I recently got a call from a landscaper describing damage from the oak lace bug. The following is more information.
I recently have seen damage from the oak lace bug in DE landscapes. Oak lace bug adults overwinter under the bark or in leaf litter near the base of the tree. Next spring, look for black eggs and nymphs on the undersides of foliage. At this time of year control is not necessary.
This insect is very similar to lace bugs found on azaleas, hawthorns, and sycamores. Their fall peak of activity is between 1613 3384 [2300 peak] GDD. Stipled leaves have black 'tar spots' on the underside of the leaf. There are two generations per year in our area. Natural enemies often keep this insect controlled, however when treatments are necessary options include acephate, carbaryl, pyrethroids, or imidacloprid. Horticultural oil or insecticidal soap are options when temperature and humidity permit.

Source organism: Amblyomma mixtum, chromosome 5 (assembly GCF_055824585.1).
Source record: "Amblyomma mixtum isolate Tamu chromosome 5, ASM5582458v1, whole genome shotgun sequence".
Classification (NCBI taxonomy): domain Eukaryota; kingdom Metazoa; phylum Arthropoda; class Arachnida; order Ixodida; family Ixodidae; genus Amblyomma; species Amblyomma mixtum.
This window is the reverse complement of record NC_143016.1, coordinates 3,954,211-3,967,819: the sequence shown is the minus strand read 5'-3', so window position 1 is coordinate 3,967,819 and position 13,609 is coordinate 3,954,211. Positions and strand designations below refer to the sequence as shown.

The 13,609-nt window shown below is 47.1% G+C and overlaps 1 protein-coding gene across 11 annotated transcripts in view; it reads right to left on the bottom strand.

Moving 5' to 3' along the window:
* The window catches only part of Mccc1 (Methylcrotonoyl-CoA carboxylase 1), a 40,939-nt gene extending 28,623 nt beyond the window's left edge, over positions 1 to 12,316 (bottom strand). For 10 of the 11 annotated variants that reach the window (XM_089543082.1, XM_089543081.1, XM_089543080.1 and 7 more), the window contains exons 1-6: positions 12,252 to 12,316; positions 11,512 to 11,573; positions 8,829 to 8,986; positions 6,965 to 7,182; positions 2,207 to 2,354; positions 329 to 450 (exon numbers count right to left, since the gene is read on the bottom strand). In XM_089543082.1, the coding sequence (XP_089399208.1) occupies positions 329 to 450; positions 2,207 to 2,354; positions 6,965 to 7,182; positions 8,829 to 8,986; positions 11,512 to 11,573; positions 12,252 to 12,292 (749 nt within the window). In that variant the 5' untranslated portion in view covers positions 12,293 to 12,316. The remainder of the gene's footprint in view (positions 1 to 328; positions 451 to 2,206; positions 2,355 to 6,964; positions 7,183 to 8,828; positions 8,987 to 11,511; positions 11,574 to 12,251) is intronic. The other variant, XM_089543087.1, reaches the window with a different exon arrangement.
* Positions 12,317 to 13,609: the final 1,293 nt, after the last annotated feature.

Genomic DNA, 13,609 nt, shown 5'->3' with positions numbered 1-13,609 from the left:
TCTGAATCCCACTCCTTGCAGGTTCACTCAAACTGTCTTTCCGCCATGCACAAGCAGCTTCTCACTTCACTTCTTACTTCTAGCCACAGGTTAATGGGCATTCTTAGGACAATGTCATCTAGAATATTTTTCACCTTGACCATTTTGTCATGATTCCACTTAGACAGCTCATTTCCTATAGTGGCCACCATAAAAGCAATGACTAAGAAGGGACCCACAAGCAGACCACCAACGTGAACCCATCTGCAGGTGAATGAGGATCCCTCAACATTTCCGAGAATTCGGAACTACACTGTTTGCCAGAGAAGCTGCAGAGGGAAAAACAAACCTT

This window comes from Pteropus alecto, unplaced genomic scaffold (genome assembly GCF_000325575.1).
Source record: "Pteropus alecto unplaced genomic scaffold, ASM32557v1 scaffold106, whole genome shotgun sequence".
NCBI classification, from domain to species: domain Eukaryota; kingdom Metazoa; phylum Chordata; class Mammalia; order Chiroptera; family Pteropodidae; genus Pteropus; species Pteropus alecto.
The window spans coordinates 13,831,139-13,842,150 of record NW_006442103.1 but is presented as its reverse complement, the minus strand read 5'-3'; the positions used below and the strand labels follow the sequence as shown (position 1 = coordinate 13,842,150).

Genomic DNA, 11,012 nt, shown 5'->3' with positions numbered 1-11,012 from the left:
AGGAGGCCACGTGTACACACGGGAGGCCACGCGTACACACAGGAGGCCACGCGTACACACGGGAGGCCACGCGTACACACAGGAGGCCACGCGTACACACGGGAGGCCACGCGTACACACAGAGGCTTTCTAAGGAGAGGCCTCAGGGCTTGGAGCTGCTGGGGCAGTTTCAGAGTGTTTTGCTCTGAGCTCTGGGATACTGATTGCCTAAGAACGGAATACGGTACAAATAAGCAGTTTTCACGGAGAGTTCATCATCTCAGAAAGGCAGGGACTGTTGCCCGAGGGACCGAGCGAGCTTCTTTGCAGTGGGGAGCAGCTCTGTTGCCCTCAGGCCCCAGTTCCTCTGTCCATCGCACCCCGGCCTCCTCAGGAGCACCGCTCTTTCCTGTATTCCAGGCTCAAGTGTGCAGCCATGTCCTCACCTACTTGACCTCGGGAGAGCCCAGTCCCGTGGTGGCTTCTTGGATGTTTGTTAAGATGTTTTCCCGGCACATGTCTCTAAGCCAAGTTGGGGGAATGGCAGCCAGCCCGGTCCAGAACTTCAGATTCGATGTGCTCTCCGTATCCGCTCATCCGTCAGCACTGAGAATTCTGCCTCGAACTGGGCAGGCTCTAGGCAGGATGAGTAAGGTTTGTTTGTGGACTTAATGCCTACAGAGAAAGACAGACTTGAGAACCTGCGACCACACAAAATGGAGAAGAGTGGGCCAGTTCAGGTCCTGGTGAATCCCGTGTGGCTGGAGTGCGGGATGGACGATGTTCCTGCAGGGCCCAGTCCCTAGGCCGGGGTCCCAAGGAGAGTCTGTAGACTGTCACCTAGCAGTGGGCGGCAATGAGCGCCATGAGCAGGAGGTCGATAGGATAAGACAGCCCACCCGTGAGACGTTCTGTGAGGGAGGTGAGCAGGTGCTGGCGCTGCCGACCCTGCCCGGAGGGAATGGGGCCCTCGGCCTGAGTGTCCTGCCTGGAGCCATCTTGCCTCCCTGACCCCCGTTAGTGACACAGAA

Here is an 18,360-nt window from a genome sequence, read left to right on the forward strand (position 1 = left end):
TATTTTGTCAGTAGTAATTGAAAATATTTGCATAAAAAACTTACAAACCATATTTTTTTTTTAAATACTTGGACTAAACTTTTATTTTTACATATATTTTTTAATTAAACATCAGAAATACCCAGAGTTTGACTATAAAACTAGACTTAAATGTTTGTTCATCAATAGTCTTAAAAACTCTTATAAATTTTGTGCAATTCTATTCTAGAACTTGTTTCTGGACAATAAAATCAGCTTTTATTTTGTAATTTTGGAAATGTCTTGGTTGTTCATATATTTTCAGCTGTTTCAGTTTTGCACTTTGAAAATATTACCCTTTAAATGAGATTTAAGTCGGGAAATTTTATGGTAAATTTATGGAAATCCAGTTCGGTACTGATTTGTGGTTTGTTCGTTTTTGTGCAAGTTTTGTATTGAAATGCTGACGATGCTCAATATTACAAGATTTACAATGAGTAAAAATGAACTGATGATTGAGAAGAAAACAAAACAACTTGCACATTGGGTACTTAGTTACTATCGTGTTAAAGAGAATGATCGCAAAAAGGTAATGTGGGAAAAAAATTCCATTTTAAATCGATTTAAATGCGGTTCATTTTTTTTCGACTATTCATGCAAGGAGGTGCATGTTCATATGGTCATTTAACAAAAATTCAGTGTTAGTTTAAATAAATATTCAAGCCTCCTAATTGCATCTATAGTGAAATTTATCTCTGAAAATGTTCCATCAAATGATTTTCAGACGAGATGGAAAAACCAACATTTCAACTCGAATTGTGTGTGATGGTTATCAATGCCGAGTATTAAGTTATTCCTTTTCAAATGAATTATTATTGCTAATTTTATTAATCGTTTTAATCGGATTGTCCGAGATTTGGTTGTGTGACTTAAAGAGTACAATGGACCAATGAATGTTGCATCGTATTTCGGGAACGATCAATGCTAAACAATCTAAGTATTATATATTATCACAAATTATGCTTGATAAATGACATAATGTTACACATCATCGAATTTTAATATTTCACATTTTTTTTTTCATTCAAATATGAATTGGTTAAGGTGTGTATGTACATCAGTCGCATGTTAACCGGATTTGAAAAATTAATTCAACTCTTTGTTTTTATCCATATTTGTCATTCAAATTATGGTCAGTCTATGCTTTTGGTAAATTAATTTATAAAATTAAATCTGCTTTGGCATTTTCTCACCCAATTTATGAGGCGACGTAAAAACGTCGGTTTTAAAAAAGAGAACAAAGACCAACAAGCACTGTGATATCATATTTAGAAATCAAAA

Oak lace bug adults and lymphs feeding on underside of white oak. Photo from Michael Masuik, Penn State University.
Lacebug damage on white oak, Quercus alba. Photo from Michael Masuik, Penn State University.
Information from multiple sources: Brian Kunkel, UD; University of Maryland, and Penn State University.